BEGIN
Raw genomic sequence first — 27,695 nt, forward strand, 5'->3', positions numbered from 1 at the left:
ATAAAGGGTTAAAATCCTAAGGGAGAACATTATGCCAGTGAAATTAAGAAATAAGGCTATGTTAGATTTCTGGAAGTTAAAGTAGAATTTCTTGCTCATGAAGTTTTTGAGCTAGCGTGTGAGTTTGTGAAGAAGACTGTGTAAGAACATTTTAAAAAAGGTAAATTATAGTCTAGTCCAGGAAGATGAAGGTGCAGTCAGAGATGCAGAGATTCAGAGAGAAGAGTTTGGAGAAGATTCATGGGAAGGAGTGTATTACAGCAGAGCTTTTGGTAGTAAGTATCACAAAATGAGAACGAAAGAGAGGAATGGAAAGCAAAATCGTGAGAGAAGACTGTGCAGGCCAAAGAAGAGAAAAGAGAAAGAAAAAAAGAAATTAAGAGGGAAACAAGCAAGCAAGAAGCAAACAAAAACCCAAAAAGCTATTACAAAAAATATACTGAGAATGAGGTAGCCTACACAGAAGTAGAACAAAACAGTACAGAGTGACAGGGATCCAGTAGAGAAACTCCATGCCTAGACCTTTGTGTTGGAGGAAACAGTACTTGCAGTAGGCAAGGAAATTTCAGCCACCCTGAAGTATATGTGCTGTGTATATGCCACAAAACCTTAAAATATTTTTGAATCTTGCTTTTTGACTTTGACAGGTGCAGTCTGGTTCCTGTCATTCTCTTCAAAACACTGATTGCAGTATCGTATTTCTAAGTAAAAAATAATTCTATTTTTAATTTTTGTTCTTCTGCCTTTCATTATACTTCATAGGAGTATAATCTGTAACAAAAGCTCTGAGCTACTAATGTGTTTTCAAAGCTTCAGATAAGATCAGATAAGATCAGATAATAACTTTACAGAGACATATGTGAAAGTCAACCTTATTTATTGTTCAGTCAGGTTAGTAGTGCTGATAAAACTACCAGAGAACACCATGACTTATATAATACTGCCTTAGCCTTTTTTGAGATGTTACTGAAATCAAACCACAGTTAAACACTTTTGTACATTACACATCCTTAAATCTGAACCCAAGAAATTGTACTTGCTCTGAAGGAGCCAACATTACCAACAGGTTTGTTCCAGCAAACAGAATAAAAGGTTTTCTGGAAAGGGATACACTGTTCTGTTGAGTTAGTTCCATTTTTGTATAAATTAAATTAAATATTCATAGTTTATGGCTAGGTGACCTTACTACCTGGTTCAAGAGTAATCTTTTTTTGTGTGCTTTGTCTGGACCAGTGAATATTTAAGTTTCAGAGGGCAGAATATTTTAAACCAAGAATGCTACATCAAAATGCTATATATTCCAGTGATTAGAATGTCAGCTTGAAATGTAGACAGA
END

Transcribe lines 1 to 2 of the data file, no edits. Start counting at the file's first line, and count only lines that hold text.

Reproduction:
Raw genomic sequence first — 27,695 nt, forward strand, 5'->3', positions numbered from 1 at the left:
ATAAAGGGTTAAAATCCTAAGGGAGAACATTATGCCAGTGAAATTAAGAAATAAGGCTATGTTAGATTTCTGGAAGTTAAAGTAGAATTTCTTGCTCATGAAGTTTTTGAGCTAGCGTGTGAGTTTGTGAAGAAGACTGTGTAAGAACATTTTAAAAAAGGTAAATTATAGTCTAGTCCAGGAAGATGAAGGTGCAGTCAGAGATGCAGAGATTCAGAGAGAAGAGTTTGGAGAAGATTCATGGGAAGGAGTGTATTACAGCAGAGCTTTTGGTAGTAAGTATCACAAAATGAGAACGAAAGAGAGGAATGGAAAGCAAAATCGTGAGAGAAGACTGTGCAGGCCAAAGAAGAGAAAAGAGAAAGAAAAAAAGAAATTAAGAGGGAAACAAGCAAGCAAGAAGCAAACAAAAACCCAAAAAGCTATTACAAAAAATATACTGAGAATGAGGTAGCCTACACAGAAGTAGAACAAAACAGTACAGAGTGACAGGGATCCAGTAGAGAAACTCCATGCCTAGACCTTTGTGTTGGAGGAAACAGTACTTGCAGTAGGCAAGGAAATTTCAGCCACCCTGAAGTATATGTGCTGTGTATATGCCACAAAACCTTAAAATATTTTTGAATCTTGCTTTTTGACTTTGACAGGTGCAGTCTGGTTCCTGTCATTCTCTTCAAAACACTGATTGCAGTATCGTATTTCTAAGTAAAAAATAATTCTATTTTTAATTTTTGTTCTTCTGCCTTTCATTATACTTCATAGGAGTATAATCTGTAACAAAAGCTCTGAGCTACTAATGTGTTTTCAAAGCTTCAGATAAGATCAGATAAGATCAGATAATAACTTTACAGAGACATATGTGAAAGTCAACCTTATTTATTGTTCAGTCAGGTTAGTAGTGCTGATAAAACTACCAGAGAACACCATGACTTATATAATACTGCCTTAGCCTTTTTTGAGATGTTACTGAAATCAAACCACAGTTAAACACTTTTGTACATTACACATCCTTAAATCTGAACCCAAGAAATTGTACTTGCTCTGAAGGAGCCAACATTACCAACAGGTTTGTTCCAGCAAACAGAATAAAAGGTTTTCTGGAAAGGGATACACTGTTCTGTTGAGTTAGTTCCATTTTTGTATAAATTAAATTAAATATTCATAGTTTATGGCTAGGTGACCTTACTACCTGGTTCAAGAGTAATCTTTTTTTGTGTGCTTTGTCTGGACCAGTGAATATTTAAGTTTCAGAGGGCAGAATATTTTAAACCAAGAATGCTACATCAAAATGCTATATATTCCAGTGATTAGAATGTCAGCTTGAAATGTAGACAGA